Key Point: Battleships were a risky investment, requiring the successful integration of an array of different components. This didn’t always work out in the ways that navies would have liked. Nevertheless, some of the ships above were quite useful to the navies that employed them, even as they engendered substantial risk to crews.
Battleships were tools in service of providing national security, and like any tools their success in service varied. The engineering and financial demands of building a modern battleship often exceeded the reach of the governments that ordered the ships. When that happened, substandard ships that were sometimes more dangerous to their crews than to the enemy resulted.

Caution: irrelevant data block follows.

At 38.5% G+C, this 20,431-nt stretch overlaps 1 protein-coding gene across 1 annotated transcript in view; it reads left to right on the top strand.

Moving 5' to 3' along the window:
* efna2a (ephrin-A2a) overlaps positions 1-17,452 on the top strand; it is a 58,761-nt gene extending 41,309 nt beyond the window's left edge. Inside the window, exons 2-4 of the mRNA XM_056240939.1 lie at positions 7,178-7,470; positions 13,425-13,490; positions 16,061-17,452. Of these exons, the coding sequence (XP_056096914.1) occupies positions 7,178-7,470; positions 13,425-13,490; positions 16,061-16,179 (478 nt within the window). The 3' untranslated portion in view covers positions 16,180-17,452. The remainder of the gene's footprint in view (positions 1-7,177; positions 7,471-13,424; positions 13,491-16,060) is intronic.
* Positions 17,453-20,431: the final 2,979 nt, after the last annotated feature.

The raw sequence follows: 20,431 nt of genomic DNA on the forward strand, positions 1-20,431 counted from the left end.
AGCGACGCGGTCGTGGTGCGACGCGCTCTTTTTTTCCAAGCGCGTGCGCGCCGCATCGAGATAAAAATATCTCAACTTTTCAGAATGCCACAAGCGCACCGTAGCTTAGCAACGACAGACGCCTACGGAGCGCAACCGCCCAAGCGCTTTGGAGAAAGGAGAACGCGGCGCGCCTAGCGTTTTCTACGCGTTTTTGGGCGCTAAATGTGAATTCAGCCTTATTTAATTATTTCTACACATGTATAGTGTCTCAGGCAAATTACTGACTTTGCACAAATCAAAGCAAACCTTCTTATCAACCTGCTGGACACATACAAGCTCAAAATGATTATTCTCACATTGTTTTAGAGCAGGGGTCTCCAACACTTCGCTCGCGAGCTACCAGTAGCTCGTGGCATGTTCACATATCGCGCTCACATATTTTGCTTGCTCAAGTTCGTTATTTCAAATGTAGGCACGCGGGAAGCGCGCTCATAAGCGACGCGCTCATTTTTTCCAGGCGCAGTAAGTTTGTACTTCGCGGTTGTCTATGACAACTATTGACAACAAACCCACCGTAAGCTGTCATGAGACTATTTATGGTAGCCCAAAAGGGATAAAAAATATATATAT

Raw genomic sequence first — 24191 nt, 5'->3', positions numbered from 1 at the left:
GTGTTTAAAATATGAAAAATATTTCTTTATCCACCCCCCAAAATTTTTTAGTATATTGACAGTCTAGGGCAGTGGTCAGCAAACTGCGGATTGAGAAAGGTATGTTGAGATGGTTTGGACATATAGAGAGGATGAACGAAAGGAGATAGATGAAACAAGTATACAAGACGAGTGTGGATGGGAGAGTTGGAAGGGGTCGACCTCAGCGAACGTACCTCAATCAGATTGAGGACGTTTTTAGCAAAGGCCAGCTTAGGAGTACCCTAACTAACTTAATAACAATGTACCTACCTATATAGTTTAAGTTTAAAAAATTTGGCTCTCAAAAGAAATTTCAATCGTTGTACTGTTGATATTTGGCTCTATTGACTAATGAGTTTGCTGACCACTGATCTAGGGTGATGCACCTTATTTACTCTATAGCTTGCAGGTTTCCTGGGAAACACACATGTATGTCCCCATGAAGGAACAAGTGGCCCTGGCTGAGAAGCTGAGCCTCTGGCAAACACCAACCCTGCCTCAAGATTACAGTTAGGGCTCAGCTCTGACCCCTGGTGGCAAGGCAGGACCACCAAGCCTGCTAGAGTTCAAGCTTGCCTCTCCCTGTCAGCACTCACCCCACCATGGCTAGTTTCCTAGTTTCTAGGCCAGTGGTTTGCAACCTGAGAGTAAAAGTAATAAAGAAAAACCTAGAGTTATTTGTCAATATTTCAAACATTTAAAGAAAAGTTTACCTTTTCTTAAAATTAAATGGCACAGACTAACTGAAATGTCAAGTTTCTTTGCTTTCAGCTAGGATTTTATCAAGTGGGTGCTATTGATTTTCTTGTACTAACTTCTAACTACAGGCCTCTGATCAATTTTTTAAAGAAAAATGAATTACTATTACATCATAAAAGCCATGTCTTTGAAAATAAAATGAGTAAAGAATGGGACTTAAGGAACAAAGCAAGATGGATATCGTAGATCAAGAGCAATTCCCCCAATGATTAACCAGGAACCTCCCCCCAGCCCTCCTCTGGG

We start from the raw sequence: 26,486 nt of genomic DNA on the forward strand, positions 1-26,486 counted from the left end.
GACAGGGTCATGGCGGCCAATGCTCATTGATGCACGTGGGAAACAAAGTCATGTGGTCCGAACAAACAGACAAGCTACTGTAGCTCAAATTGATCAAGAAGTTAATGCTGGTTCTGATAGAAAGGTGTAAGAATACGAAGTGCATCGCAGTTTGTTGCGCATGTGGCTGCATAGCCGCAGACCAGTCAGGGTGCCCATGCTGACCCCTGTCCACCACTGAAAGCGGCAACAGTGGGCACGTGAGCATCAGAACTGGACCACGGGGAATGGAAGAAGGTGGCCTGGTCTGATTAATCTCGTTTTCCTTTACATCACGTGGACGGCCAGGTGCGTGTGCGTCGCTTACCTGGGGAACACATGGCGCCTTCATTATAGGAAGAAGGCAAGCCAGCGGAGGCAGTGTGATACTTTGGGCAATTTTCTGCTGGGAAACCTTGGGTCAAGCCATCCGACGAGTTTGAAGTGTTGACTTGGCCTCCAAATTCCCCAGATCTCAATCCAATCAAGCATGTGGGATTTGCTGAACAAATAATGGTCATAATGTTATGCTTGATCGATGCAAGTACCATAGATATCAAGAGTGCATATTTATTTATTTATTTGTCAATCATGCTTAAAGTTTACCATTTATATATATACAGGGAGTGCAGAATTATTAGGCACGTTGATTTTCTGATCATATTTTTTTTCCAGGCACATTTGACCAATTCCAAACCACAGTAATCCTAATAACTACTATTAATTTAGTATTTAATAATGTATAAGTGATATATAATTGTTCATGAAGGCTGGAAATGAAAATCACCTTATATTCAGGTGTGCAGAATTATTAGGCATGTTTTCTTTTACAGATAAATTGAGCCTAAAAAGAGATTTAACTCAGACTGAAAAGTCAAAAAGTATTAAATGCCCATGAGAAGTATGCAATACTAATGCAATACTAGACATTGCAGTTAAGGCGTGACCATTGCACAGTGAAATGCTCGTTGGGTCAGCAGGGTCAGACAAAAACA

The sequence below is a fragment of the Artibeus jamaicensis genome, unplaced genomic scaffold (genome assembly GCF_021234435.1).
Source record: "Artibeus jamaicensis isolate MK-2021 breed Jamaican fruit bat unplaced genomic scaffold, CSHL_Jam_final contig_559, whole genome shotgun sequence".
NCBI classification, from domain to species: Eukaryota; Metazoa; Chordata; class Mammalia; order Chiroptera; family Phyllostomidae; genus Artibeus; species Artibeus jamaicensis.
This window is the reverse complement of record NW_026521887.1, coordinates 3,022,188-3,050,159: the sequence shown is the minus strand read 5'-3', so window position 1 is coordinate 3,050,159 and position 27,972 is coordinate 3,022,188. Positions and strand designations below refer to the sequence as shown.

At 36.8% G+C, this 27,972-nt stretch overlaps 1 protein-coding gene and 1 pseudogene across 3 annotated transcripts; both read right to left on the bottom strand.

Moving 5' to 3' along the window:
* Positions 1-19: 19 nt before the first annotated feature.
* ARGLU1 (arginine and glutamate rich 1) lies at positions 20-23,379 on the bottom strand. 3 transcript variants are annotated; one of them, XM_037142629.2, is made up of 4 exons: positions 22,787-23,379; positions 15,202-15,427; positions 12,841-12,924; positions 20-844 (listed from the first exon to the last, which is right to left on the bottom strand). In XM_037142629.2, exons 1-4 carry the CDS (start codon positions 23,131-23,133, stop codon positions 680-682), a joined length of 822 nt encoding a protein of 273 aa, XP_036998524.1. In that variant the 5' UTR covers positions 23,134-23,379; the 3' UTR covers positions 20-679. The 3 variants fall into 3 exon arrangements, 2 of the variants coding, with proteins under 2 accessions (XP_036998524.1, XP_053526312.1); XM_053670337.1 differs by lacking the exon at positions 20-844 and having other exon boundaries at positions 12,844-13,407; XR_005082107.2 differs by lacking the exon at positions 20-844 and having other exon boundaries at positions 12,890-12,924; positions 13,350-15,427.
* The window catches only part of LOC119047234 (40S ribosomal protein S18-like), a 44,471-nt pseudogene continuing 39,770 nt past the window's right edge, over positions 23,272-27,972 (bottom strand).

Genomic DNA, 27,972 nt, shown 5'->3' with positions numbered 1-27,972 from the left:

France was not initially sold on the idea of the dreadnought battleship, preferring instead to concentrate on the Dantons, a class of advanced pre-dreadnoughts. Indeed, the Dantons took up the bulk of the construction slips that the French could use for large battleships in the years before World War I. When the French got around to building dreadnoughts, they were half-a-decade behind international standards.
The Courbet class was France’s first effort. Displacing twenty-three thousand tons, they could make twenty-one knots and carried twelve twelve-inch guns in a configuration that included two wing turrets. The Courbets began to enter service in 1913, at which point they were far behind state-of-the-art battleships being constructed in the United Kingdom, the United States, and Japan. Not terribly useful, the Courbets did not see a great deal of service in World War I and were beginning to leave service by World War II. One of the ships sank after hitting a rock; another was taken over by the Germans and sunk by allied aircraft; another was sunk as a breakwater off Normandy; the last was hulked and scrapped in the 1950s.